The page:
WASHINGTON, March 13 (Xinhua) -- Economists are predicting that the U.S. economy will contract in the second quarter amid mounting fears about the economic impact of the global spread of the COVID-19 outbreak.
Business and academic economists now expect, on average, U.S. gross domestic product (GDP) to contract at an annual rate of 0.1 percent in the second quarter, The Wall Street Journal reported on Thursday, citing a poll of 55 economists conducted from March 6 to March 10.
That is a large downgrade from forecasts in February, when those economists expected U.S. GDP growth of 1.9 percent from April to June, the poll showed.
The poll also found that 75 percent of economists expect the spread of the COVID-19 to be a "significant drag" on full-year economic growth in 2020.
Economists from at least six financial firms, including Wells Fargo and BMO Financial Group, also expect a U.S. economic contraction in the second quarter, ranging from an annualized rate of 0.1 percent to 2 percent, according to Bloomberg News.
Barry Bosworth, an economist at the Brookings Institution, told Xinhua that current expectations are for a short sharp drop in gross domestic product and employment in the second quarter.
"If the coronavirus follows the path of China and (South) Korea, we would expect a v-shaped pattern with recovery in the third quarter," he said.
Ryan Sweet, an economist with Moody's Analytics, said their new baseline forecast is for real U.S. GDP to rise 1.3 percent this year, compared with the 1.7 percent in the February baseline.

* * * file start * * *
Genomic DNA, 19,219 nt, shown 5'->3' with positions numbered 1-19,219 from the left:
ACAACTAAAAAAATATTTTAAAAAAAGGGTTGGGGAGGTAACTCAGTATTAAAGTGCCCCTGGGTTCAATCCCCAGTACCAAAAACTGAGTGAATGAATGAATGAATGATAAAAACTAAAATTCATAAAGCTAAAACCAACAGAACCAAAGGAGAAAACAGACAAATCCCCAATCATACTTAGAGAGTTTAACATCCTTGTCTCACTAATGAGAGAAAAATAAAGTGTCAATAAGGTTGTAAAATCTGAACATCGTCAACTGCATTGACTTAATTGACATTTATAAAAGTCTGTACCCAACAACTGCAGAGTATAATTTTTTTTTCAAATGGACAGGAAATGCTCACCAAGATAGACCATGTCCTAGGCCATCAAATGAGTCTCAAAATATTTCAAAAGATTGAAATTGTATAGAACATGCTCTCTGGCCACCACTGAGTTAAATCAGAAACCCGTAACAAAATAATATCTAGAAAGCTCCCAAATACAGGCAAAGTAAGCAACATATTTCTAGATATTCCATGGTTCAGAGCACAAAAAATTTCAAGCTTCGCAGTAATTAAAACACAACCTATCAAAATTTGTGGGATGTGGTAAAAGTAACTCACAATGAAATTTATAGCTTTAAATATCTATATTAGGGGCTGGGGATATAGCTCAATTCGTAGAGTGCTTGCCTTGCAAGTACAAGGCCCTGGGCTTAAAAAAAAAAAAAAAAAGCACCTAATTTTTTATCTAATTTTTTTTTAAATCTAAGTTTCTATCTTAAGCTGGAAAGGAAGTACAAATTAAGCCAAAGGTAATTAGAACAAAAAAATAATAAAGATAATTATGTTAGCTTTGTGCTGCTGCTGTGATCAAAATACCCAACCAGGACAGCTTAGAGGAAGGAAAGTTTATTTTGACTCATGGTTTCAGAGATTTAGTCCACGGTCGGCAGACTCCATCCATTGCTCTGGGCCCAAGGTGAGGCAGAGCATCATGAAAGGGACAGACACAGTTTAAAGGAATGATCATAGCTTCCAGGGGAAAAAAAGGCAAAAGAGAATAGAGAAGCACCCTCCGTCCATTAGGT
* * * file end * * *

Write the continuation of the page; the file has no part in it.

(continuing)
"Risks to the forecast remain weighted to the downside because of the coronavirus and the uncertainty surrounding the fiscal policy response," Sweet wrote Thursday in a report, noting it is possible that the path the economy heads down will be "darker" than their baseline.
"In our pandemic scenario, the U.S. economy contracts in all four quarters of 2020, with real GDP falling by approximately 1.5 percentage points peak to trough and the unemployment rate rising by 175 basis points," he said.
U.S. GDP increased at an annual rate of 2.1 percent in the fourth quarter last year, according to revised data from the Commerce Department released last month.
The Federal Reserve last week lowered the target range for the federal funds rate by 50 basis points to 1 to 1.25 percent, its first emergency rate cut since the 2008 financial crisis, as the COVID-19 outbreak has posed "evolving risks" to economic activity.
This is the Fed's ninth intra-meeting rate change since 1994, Sweet noted, adding the central bank could cut rates to the zero lower bound at its next policy meeting on March 17-18.
"Based on past experience, when the Fed adjusts interest rates intra-meeting, it usually follows up with another move at the next scheduled meeting," he said. "The Fed could signal that it is trying to get ahead of the expected weakness in the economy by slashing rates now."
Economists from Goldman Sachs and Bank of America Global Research also expected the Federal Open Market Committee (FOMC), the Fed's policy-making committee, to cut the federal funds rate by 100 basis points next week.
"In light of the continued growth in coronavirus cases in the U.S. and globally, the sharp further tightening in financial conditions, and rising risks to the economic outlook, we now expect the FOMC to cut the funds rate 100bp on March 18, a faster return to the crisis-era 0-0.25% rate than under our previous call for two 50bp steps in March and April," Goldman economists wrote Thursday.